Brown’s economical prose style ultimately fits this narrative, and the story essentially unfolds as a road novel. Usually, American road novels, which are often concerned with personal freedom and liberation, have a free-flowing style to match (think Kerouac, Twain, or Wolfe), but in Tropic of Kansas nothing is poetic about the constant threat of commercial and volunteer “people hunters” and relentless drone strikes. If Brown’s sentences seem restrained, even ugly at times, perhaps this is because there’s not much beauty to describe in this world. One paragraph starts off promisingly, describing the rich wildlife of the southern Louisiana marshes, but ends describing “petrochemical extraction machines” that invade the peaceful biome “like giant robot mosquitoes.” Brown knows what he’s doing with all this ugliness, as he himself argued in a recent Lithub piece on dystopian literature. The goal of this kind of speculative fiction, he states, should be to report “ugly truths about the human society we live in” in order to “discover its real alternatives.”
The novel, with its pulpy plot and alternate history (or future history, rather) will readily call to mind Philip K. Dick’s The Man in the High Castle (even if it’s not nearly as tightly constructed). However, Tropic of Kansas’s guiding principles of resistance and opposition, of fighting for survival and creating new societies — in other words, its hope for the future — reminded me more of the late Richard Adams’s Watership Down. Often wrongly classified as dystopian, Adams’s fictitious world of brave rabbits fighting to achieve not a perfect world but at least a fair and just one (much like Brown’s rambunctious characters hope to do) would be a better comparison. Incidentally, Watership would also make for a much better read during the Trump moment than similar speculative works like Dick’s novel or Orwell’s resurgent 1984, whose sales spiked 10,000 percent by inauguration day.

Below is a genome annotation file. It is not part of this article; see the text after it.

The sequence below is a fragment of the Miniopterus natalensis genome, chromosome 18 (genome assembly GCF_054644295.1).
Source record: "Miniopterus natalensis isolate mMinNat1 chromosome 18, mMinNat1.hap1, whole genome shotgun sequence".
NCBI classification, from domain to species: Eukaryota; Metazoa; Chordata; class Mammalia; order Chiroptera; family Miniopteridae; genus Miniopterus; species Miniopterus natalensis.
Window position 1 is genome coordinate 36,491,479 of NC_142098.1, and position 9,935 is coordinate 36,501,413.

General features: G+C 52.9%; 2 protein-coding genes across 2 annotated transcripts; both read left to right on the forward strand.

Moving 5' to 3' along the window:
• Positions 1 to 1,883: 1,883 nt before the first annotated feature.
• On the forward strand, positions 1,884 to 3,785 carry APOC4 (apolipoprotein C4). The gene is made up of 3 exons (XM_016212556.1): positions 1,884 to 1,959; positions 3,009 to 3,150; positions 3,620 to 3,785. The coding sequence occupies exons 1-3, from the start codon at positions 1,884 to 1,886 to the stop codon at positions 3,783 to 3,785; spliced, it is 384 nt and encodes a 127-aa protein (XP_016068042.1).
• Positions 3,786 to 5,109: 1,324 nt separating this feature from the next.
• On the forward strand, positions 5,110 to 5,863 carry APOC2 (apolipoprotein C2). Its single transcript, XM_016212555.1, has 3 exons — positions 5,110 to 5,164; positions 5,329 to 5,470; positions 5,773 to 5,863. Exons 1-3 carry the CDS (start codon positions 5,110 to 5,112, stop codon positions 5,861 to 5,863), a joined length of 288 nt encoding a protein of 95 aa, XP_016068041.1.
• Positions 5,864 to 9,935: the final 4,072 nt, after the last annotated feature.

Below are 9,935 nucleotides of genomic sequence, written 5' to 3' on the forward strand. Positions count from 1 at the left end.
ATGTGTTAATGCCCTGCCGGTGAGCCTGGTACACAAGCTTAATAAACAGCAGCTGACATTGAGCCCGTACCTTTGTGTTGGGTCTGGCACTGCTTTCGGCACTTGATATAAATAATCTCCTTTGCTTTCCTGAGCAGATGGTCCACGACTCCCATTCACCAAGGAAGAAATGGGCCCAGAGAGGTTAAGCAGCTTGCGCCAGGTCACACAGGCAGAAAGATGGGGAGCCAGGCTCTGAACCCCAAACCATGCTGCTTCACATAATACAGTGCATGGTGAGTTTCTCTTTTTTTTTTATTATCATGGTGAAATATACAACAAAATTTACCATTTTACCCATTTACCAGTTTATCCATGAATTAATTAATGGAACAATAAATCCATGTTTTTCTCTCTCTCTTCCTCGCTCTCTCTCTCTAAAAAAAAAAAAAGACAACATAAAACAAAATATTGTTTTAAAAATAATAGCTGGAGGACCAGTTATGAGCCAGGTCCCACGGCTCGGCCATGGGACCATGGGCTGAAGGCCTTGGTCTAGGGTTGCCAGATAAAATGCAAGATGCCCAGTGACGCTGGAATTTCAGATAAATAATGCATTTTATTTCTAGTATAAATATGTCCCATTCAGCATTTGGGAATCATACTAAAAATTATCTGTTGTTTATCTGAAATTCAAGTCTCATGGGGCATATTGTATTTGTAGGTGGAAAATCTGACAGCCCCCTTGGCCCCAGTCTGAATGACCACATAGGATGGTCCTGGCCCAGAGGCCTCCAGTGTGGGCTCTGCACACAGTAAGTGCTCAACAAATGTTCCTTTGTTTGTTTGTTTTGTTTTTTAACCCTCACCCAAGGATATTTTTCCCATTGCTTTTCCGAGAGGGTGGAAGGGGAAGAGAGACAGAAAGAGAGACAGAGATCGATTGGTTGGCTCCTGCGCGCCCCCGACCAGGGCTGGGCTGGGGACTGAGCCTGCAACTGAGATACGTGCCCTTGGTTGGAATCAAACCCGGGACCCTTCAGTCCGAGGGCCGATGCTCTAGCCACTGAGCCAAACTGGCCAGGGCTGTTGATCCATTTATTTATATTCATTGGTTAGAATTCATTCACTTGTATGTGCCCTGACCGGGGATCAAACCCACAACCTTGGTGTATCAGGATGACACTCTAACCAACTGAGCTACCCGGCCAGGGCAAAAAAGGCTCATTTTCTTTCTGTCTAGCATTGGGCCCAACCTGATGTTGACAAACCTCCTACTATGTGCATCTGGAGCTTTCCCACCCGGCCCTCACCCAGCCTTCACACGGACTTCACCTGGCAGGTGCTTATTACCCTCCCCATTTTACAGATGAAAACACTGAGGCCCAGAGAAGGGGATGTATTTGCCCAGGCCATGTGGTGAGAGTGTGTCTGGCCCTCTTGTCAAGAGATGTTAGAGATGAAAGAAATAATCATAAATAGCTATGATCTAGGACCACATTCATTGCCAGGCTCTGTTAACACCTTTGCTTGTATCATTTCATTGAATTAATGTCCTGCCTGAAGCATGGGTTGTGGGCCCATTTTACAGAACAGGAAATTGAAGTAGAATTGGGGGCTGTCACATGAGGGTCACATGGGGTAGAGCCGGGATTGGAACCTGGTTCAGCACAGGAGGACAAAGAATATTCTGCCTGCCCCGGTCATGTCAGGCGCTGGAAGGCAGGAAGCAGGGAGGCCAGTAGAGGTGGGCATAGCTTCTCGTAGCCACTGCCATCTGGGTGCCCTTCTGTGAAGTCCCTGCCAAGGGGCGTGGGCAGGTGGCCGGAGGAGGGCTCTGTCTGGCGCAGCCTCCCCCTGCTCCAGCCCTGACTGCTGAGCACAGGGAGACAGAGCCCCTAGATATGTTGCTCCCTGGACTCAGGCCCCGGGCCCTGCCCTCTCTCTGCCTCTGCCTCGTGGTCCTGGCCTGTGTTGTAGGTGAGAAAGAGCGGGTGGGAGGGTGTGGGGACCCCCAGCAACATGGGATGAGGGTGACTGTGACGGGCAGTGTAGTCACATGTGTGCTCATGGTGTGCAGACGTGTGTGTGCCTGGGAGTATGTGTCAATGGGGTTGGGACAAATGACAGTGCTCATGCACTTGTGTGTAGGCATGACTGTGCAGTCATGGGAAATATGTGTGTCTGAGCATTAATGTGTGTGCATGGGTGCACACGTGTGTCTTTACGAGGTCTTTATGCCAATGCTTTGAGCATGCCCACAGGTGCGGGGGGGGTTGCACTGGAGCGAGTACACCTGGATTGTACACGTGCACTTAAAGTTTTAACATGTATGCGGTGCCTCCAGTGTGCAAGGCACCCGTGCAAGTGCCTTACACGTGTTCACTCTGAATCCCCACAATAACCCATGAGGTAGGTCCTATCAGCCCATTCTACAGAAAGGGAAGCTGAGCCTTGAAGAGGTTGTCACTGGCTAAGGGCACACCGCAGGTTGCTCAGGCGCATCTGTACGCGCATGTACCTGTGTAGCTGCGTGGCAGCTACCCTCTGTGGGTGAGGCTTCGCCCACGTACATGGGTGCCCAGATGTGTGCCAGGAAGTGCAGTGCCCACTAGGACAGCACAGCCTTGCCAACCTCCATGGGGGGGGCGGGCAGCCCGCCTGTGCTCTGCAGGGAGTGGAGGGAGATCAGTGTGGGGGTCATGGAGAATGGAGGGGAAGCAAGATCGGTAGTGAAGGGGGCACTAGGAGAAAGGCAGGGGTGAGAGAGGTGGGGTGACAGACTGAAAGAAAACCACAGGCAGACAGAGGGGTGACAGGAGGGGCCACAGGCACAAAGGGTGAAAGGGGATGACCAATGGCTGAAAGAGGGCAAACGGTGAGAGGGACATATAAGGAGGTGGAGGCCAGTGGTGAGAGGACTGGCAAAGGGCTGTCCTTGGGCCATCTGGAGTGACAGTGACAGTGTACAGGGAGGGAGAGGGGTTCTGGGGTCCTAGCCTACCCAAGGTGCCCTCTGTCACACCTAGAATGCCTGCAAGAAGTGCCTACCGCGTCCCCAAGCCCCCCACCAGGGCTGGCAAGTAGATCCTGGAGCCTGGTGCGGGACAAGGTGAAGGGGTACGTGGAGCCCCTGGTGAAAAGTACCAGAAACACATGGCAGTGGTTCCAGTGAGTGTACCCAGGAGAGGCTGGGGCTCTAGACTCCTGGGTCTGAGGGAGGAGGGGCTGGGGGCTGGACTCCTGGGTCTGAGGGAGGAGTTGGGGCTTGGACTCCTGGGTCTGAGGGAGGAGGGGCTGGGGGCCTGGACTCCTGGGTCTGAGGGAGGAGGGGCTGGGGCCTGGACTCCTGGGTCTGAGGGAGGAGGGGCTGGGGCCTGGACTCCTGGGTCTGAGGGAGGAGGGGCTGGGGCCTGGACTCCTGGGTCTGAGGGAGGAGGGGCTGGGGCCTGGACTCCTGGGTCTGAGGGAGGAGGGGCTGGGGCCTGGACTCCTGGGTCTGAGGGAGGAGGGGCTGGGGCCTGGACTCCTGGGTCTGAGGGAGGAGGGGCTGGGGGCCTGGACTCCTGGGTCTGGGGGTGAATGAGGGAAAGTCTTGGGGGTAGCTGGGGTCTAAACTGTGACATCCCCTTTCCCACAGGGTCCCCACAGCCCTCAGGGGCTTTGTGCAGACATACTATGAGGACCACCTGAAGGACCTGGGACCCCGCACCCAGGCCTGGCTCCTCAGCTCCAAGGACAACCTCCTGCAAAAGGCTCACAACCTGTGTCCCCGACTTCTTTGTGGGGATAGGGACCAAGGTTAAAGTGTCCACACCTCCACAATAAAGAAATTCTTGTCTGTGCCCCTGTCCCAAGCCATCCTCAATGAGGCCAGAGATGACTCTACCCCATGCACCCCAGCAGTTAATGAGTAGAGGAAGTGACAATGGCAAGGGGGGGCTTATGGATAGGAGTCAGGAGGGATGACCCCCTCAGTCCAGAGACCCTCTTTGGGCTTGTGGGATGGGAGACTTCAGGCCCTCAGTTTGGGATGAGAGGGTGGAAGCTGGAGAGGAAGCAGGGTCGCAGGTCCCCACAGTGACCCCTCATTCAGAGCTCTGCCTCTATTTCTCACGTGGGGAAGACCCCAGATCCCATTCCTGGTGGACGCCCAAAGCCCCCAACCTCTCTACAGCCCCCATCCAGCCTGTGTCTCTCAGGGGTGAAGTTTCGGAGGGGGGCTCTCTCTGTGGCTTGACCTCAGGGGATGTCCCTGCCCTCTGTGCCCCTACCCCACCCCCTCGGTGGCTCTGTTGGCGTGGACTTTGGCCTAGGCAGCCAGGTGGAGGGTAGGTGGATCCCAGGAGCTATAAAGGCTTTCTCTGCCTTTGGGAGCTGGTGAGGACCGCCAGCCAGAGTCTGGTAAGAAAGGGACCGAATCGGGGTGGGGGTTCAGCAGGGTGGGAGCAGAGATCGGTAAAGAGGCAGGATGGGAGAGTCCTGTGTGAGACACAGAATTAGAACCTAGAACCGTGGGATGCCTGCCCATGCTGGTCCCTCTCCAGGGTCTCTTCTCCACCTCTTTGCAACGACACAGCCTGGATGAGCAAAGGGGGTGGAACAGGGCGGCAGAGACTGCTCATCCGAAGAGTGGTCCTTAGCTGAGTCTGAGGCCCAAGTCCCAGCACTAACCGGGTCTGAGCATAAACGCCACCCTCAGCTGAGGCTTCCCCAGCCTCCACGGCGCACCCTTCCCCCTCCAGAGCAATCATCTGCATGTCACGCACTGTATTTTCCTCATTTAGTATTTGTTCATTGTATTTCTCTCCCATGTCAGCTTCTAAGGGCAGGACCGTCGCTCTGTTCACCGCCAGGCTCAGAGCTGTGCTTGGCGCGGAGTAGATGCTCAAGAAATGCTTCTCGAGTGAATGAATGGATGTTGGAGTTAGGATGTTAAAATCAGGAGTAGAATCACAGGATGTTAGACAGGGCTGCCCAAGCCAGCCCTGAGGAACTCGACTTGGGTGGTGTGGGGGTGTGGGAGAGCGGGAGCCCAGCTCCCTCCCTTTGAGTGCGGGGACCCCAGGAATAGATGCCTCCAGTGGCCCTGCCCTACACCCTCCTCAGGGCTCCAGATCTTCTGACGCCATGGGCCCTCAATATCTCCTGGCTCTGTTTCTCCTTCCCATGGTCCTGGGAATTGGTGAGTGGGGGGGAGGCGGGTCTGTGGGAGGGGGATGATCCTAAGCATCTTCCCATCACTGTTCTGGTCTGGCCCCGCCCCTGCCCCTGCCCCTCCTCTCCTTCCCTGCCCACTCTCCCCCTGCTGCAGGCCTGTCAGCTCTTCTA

To Brown’s credit, he manages to avoid the Jamesonian dilemma that “it’s easier to imagine the end of the world than it is the end of capitalism.” The attempt to break free of capitalism in the novel doesn’t mark the apocalypse, but it is worth asking: what’s left? After all, it takes a second American civil war near the end of the book for the revolutionaries to gain autonomy, which ultimately results in the dissolution of the United States. The rebel territories, including parts of the South and the Midwest — from which the book’s title takes its name — form a sovereign nation inside the country. Plenty of blood is shed, but as one character puts it, not as much as one would have thought. The “crowdsource” flag that flies victoriously at the end of the book has a million tiny stars on it, ushering in a new era of participatory democracy. Of course, it will take more than a flag to put these utopian ingredients to the test: the kind of brave new world that emerges after the drones finally fall from the sky is only hinted at. Readers leave this newly built provisional government admittedly in “beta testing.” Nevertheless, Tropic of Kansas is an entertaining and engrossing read — and, contrary to what Lepore argues — it shows that contemporary dystopian literature need not forgo aspects of “resistance” but can, in fact, be all about it.